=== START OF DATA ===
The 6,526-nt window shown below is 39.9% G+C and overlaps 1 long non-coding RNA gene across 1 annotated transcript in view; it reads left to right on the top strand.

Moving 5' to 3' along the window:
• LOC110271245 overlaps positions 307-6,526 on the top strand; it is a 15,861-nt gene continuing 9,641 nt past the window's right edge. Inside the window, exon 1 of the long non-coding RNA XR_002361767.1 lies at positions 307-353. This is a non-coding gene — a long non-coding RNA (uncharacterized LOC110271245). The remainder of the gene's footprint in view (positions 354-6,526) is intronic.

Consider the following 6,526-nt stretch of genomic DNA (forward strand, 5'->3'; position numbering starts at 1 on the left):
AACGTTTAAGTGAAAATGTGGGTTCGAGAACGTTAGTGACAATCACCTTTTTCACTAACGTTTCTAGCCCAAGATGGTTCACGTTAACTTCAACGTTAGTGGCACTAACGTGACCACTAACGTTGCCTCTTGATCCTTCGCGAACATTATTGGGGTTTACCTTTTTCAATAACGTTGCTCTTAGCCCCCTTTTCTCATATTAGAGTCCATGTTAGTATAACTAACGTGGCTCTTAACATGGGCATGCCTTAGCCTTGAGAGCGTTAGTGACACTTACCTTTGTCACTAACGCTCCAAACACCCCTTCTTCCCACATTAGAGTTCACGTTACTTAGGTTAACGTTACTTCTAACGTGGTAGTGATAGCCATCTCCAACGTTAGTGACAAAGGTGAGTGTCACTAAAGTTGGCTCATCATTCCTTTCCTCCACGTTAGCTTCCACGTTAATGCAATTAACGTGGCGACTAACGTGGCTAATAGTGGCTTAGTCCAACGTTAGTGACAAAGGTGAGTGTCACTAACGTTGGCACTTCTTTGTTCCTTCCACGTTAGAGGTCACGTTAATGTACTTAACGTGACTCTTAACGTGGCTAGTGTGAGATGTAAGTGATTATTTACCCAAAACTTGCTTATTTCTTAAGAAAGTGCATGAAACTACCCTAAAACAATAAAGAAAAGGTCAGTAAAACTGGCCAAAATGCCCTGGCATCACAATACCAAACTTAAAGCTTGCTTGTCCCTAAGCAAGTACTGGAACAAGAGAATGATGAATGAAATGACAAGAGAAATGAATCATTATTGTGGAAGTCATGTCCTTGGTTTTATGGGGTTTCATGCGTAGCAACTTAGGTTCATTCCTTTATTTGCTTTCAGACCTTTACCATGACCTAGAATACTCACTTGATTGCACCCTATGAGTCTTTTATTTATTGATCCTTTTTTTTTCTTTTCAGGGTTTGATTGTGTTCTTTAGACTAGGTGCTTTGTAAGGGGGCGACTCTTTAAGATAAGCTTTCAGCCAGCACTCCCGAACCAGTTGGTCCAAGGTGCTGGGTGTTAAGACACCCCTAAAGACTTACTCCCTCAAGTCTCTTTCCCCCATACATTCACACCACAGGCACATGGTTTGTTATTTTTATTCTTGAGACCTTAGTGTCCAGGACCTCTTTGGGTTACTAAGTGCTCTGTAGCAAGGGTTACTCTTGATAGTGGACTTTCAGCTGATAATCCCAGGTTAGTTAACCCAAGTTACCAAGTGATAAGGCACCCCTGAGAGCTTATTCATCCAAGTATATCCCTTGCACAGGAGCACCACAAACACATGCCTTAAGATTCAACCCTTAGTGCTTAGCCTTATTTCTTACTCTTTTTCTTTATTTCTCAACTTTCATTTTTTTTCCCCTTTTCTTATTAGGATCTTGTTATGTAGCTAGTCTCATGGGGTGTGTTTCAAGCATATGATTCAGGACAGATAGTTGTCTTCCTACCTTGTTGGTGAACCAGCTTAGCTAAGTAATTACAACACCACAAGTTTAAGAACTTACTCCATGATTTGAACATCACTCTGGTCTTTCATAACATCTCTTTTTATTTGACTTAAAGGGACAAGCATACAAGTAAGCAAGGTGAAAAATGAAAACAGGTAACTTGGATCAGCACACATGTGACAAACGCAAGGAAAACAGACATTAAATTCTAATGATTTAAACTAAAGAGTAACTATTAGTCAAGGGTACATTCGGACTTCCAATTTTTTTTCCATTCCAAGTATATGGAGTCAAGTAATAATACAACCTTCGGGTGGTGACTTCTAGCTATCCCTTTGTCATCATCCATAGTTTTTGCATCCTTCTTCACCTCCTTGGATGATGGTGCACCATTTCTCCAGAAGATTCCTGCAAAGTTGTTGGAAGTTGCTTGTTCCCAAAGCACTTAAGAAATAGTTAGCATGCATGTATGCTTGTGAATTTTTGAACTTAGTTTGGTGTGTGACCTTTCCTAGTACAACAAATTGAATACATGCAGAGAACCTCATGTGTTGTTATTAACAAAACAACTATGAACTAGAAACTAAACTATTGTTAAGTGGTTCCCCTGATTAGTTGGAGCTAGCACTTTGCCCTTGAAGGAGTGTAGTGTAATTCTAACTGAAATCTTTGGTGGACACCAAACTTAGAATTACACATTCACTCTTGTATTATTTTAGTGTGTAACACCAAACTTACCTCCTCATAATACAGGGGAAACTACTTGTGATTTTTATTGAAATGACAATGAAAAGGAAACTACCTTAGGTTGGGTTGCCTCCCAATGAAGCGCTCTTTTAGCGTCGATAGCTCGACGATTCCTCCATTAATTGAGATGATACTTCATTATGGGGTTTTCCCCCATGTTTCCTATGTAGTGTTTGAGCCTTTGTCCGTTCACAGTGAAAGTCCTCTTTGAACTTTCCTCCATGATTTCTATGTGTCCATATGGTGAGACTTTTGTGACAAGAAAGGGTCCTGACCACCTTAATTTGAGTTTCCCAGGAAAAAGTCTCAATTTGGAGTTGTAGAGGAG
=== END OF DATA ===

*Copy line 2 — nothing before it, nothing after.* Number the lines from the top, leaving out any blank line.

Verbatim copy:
Moving 5' to 3' along the window: